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A Comedy About Growing Up...And The Bumps Along the Way. 

Year: 2008 
Running Time:
Aspect Ratio: 1.85:1 (XWide) 
Certificate: BBFC 12A Cert – Under 12s admitted only with an adult 
Subtitles: This film is not expected to be subtitled, though this cannot be guaranteed. 
Directed by Jason Reitman 
Starring: Ellen Page, Michael Cera, Jennifer Garner  
An image from Juno

Teenage pregnancy is certainly a controversial topic and generally brings to mind images of hard-hitting dramas, commentaries on the dire state of youth today.

Or not. Juno presents us with an entirely heart-warming, genuinely funny take on a tricky issue. This is achieved mostly via a protagonist who is highly intelligent, yet at the same time retains a sense of naïve idealism that reminds us that she is still a child facing a huge, scary experience. Importantly, Juno is never written off as being ‘stupid enough’ to get pregnant. It happens to the clever kids too.

Juno MacGuff (Ellen Page) is a cynical 16 year-old who gets pregnant after having sex with her best friend Paulie Bleaker (Michael Cera). She decides to give it up for adoption to an affluent couple (Jennifer Garner and Jason Bateman) who live in a big white house in the suburbs. But as the pregnancy progresses Juno finds that this is not as simple as it sounds. In fact nothing in this world is.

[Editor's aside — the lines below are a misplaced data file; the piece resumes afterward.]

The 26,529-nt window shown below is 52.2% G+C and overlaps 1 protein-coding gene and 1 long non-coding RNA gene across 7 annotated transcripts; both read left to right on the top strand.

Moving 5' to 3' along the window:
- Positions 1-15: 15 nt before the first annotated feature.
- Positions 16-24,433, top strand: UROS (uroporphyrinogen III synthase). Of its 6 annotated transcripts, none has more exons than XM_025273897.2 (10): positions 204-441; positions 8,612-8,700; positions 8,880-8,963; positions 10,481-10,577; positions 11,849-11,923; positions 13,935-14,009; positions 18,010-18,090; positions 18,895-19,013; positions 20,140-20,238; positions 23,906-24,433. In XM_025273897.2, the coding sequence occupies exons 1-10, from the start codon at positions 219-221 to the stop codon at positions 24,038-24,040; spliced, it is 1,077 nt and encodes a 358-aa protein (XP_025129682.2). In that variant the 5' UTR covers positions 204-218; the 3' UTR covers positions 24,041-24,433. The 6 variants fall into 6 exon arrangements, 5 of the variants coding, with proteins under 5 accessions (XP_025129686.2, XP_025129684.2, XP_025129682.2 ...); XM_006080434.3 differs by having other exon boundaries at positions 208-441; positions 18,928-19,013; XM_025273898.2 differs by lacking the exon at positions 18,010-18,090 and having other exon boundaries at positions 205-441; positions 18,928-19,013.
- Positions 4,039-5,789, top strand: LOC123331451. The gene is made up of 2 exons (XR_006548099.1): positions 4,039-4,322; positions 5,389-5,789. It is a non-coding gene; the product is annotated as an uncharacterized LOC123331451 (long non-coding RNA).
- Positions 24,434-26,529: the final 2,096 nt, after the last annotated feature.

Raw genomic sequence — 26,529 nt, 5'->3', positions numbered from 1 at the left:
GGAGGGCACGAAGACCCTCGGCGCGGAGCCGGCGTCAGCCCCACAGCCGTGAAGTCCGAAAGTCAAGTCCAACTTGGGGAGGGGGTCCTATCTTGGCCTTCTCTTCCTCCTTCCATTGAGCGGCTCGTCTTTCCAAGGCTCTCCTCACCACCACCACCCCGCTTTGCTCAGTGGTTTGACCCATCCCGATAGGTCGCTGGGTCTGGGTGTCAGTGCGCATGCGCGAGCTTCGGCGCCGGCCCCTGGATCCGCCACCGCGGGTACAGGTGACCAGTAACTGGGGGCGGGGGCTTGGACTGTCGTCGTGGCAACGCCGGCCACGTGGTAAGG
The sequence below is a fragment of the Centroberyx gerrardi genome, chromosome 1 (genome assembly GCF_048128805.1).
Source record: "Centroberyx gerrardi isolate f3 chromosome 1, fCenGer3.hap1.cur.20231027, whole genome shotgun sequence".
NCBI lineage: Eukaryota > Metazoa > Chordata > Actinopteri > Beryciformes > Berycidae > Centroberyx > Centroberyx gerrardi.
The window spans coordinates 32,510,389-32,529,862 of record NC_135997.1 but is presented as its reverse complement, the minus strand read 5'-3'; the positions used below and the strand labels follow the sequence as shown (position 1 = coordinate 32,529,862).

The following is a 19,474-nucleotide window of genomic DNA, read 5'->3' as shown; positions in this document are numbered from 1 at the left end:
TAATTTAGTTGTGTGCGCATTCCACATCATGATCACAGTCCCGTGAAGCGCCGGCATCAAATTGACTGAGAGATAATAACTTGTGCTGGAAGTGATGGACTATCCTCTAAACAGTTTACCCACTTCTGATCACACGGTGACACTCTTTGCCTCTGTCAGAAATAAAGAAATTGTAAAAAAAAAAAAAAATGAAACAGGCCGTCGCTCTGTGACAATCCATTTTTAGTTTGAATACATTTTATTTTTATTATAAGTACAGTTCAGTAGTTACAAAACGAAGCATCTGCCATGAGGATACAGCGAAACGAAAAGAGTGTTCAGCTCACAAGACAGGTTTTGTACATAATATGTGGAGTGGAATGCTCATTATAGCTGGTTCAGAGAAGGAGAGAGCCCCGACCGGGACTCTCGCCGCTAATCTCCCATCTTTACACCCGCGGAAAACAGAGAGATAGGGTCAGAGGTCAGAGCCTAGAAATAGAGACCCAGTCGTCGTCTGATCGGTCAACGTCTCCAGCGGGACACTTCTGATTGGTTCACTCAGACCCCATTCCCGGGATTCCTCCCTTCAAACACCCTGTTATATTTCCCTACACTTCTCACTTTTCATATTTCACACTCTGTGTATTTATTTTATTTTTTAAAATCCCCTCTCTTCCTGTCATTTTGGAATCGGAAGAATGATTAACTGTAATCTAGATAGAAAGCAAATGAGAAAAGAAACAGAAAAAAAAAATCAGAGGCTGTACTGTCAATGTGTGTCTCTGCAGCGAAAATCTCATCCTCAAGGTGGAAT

Ellen Page’s performance is deeply touching but then she’s got some great material to work with. The script is hilarious at times, but the pacing of the film makes the humour gentle and prompts contemplation and identification with all of the characters.

Juno inhabits a realm of adolescence that feels both past and present (watch out for the hamburger phone- if you didn’t have one when you were a kid I’m willing to bet that you wanted one!). There are hints of nostalgia but still no doubt that this is a very modern teen who thinks she knows what it’s all about.

But what is really touching is the way this apparently very grown-up teen is revealed to be a child at heart, and by the time her brush with adulthood is over, she is clearly very content to leave this behind and enjoy her adolescence while it lasts. If there is a social message to this film, this is where it lies.

Steph Janes

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Screenings of this film:

2007/2008 Summer Term (35mm)
2007/2008 Summer Term (35mm)
2019/2020 Autumn Term (35mm)